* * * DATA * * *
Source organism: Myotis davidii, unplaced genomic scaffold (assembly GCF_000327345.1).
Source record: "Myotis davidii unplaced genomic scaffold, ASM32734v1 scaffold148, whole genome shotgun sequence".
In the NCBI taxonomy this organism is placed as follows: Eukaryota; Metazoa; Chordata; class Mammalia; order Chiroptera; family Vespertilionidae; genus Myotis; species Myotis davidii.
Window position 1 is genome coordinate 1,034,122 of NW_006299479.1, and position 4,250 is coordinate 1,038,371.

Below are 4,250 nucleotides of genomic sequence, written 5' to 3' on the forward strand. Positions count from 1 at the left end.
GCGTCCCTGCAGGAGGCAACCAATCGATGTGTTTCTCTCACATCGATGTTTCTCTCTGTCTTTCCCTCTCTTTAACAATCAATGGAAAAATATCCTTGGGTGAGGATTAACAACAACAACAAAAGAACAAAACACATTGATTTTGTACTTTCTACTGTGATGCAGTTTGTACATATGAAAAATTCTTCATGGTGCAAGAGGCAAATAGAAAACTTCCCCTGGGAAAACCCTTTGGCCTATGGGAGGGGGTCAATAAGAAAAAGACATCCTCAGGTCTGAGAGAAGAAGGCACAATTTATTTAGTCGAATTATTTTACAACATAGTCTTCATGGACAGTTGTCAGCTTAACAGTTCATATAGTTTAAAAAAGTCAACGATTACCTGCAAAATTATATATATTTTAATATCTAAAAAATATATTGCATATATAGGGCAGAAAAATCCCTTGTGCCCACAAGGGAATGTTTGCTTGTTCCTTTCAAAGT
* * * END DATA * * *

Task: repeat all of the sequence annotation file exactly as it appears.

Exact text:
Source organism: Myotis davidii, unplaced genomic scaffold (assembly GCF_000327345.1).
Source record: "Myotis davidii unplaced genomic scaffold, ASM32734v1 scaffold148, whole genome shotgun sequence".
In the NCBI taxonomy this organism is placed as follows: Eukaryota; Metazoa; Chordata; class Mammalia; order Chiroptera; family Vespertilionidae; genus Myotis; species Myotis davidii.
Window position 1 is genome coordinate 1,034,122 of NW_006299479.1, and position 4,250 is coordinate 1,038,371.

Below are 4,250 nucleotides of genomic sequence, written 5' to 3' on the forward strand. Positions count from 1 at the left end.
GCGTCCCTGCAGGAGGCAACCAATCGATGTGTTTCTCTCACATCGATGTTTCTCTCTGTCTTTCCCTCTCTTTAACAATCAATGGAAAAATATCCTTGGGTGAGGATTAACAACAACAACAAAAGAACAAAACACATTGATTTTGTACTTTCTACTGTGATGCAGTTTGTACATATGAAAAATTCTTCATGGTGCAAGAGGCAAATAGAAAACTTCCCCTGGGAAAACCCTTTGGCCTATGGGAGGGGGTCAATAAGAAAAAGACATCCTCAGGTCTGAGAGAAGAAGGCACAATTTATTTAGTCGAATTATTTTACAACATAGTCTTCATGGACAGTTGTCAGCTTAACAGTTCATATAGTTTAAAAAAGTCAACGATTACCTGCAAAATTATATATATTTTAATATCTAAAAAATATATTGCATATATAGGGCAGAAAAATCCCTTGTGCCCACAAGGGAATGTTTGCTTGTTCCTTTCAAAGT